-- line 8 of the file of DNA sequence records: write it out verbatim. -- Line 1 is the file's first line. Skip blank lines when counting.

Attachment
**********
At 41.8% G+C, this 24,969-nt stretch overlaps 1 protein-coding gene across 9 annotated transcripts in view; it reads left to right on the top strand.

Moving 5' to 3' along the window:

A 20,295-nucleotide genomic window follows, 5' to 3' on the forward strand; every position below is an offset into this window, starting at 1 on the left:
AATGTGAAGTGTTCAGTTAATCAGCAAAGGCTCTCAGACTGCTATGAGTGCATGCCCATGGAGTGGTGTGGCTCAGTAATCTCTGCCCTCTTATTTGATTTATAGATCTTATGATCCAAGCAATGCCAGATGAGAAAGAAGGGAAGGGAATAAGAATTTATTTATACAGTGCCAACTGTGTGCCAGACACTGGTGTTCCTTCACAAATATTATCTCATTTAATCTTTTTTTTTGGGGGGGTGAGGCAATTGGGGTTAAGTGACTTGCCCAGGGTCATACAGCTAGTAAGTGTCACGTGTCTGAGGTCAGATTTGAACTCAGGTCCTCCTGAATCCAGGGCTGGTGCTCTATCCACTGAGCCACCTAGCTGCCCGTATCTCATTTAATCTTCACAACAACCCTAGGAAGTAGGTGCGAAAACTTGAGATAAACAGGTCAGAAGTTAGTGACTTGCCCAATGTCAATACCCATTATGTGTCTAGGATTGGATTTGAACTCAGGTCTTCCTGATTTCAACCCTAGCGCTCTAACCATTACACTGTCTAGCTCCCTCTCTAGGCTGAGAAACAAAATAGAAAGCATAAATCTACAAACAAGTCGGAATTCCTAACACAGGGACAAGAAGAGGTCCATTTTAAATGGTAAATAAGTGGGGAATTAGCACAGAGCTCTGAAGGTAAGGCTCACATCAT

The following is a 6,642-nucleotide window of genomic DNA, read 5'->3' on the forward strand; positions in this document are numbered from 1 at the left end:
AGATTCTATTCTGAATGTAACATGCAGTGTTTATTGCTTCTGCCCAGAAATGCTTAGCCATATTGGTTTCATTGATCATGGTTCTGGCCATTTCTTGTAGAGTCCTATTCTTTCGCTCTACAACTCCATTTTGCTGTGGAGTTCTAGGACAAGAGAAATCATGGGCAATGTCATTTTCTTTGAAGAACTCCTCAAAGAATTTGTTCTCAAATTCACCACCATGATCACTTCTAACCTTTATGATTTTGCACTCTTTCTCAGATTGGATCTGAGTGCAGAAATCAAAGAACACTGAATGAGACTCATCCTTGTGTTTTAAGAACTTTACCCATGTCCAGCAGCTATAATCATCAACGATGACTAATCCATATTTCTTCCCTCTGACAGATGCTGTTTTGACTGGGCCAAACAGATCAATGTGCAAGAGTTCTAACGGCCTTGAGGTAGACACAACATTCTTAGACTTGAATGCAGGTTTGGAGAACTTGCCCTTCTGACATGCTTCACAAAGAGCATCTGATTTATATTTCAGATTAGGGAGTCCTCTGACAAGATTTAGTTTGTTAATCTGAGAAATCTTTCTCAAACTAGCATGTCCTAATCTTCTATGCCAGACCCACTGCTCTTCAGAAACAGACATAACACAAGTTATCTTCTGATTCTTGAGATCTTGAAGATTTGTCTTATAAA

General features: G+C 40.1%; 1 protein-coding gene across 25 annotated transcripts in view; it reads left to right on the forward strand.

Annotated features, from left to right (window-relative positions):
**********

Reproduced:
Annotated features, from left to right (window-relative positions):